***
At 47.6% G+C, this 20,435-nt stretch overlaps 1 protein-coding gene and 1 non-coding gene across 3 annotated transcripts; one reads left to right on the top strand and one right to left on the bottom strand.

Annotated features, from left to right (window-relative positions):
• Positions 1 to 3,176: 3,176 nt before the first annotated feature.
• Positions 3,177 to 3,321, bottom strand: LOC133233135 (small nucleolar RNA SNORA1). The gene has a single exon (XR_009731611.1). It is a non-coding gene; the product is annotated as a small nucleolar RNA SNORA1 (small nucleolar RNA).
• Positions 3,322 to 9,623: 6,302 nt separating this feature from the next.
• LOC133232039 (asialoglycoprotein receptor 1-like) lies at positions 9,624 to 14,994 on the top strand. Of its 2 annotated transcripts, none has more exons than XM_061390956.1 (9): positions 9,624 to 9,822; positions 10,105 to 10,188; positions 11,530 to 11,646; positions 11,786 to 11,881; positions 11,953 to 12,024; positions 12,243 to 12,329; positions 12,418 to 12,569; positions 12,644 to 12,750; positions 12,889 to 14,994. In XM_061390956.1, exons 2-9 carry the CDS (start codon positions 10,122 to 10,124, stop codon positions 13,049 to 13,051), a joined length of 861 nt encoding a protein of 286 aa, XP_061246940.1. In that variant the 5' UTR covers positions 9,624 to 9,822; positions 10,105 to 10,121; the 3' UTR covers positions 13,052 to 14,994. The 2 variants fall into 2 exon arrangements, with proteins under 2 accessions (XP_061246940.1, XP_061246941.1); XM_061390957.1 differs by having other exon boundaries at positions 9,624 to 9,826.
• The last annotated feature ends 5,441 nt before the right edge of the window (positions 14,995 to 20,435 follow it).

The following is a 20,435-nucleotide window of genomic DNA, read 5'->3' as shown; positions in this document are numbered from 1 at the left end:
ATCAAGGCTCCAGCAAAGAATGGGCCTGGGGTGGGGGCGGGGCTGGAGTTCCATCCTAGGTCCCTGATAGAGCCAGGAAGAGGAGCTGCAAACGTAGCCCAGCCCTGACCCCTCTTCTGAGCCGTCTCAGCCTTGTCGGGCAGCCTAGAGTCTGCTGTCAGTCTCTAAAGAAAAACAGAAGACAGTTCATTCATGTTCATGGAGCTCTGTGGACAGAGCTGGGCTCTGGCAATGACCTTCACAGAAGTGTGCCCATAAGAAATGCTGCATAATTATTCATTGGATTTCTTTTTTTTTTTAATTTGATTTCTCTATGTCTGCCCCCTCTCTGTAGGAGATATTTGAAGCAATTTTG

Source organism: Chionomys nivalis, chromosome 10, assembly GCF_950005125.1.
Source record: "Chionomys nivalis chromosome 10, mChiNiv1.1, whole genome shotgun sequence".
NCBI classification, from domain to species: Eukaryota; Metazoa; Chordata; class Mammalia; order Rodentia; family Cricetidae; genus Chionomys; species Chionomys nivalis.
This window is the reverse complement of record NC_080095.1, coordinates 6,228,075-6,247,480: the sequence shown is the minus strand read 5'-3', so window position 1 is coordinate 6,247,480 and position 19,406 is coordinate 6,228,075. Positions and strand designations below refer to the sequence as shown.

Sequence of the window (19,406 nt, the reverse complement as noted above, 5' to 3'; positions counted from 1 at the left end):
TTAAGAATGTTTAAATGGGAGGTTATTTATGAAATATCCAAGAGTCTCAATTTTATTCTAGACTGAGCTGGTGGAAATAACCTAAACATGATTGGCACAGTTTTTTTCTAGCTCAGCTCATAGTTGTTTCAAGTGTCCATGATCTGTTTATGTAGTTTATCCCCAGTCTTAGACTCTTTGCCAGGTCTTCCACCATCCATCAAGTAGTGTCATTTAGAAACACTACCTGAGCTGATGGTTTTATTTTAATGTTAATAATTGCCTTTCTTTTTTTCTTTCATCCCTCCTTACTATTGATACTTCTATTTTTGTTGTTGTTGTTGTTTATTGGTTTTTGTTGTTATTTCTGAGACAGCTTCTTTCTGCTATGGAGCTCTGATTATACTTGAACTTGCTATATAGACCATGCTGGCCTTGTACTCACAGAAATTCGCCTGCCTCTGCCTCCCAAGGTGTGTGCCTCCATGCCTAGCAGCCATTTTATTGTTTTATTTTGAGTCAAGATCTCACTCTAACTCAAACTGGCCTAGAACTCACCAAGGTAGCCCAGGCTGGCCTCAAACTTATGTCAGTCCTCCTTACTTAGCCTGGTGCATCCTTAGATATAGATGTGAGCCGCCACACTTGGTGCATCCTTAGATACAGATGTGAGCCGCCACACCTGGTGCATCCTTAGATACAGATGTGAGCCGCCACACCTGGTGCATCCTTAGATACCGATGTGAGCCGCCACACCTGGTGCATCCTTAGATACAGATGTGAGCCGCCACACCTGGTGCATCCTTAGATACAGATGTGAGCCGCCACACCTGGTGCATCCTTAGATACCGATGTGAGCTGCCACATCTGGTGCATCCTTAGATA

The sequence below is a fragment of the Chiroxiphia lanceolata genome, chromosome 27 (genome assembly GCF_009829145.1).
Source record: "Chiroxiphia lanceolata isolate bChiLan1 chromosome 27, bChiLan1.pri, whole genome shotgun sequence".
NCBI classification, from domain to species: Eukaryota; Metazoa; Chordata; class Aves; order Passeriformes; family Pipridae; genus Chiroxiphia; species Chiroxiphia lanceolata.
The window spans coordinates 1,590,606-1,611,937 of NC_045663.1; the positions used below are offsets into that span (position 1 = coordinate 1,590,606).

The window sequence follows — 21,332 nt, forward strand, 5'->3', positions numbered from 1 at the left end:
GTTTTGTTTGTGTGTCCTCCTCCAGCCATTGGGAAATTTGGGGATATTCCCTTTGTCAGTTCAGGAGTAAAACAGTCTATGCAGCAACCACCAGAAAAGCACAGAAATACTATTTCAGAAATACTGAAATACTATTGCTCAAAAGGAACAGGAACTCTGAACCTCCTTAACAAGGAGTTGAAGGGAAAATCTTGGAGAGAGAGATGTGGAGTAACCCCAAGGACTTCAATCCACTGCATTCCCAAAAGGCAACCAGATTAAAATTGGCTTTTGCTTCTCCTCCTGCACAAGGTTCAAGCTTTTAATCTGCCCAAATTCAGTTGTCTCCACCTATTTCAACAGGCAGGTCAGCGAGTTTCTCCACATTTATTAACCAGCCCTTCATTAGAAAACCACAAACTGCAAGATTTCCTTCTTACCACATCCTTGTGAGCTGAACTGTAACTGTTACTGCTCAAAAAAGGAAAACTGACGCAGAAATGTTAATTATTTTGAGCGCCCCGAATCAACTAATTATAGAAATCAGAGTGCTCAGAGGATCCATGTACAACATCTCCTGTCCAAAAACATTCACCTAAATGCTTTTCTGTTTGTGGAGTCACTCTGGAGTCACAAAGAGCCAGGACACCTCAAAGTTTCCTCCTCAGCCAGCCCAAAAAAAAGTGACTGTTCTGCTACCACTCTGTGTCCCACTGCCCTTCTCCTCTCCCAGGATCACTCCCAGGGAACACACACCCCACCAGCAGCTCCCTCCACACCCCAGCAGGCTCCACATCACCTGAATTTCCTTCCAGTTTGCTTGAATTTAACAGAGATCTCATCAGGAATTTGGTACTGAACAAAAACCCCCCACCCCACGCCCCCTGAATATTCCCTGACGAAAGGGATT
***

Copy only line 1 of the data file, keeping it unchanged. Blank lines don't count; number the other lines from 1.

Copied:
At 47.6% G+C, this 20,435-nt stretch overlaps 1 protein-coding gene and 1 non-coding gene across 3 annotated transcripts; one reads left to right on the top strand and one right to left on the bottom strand.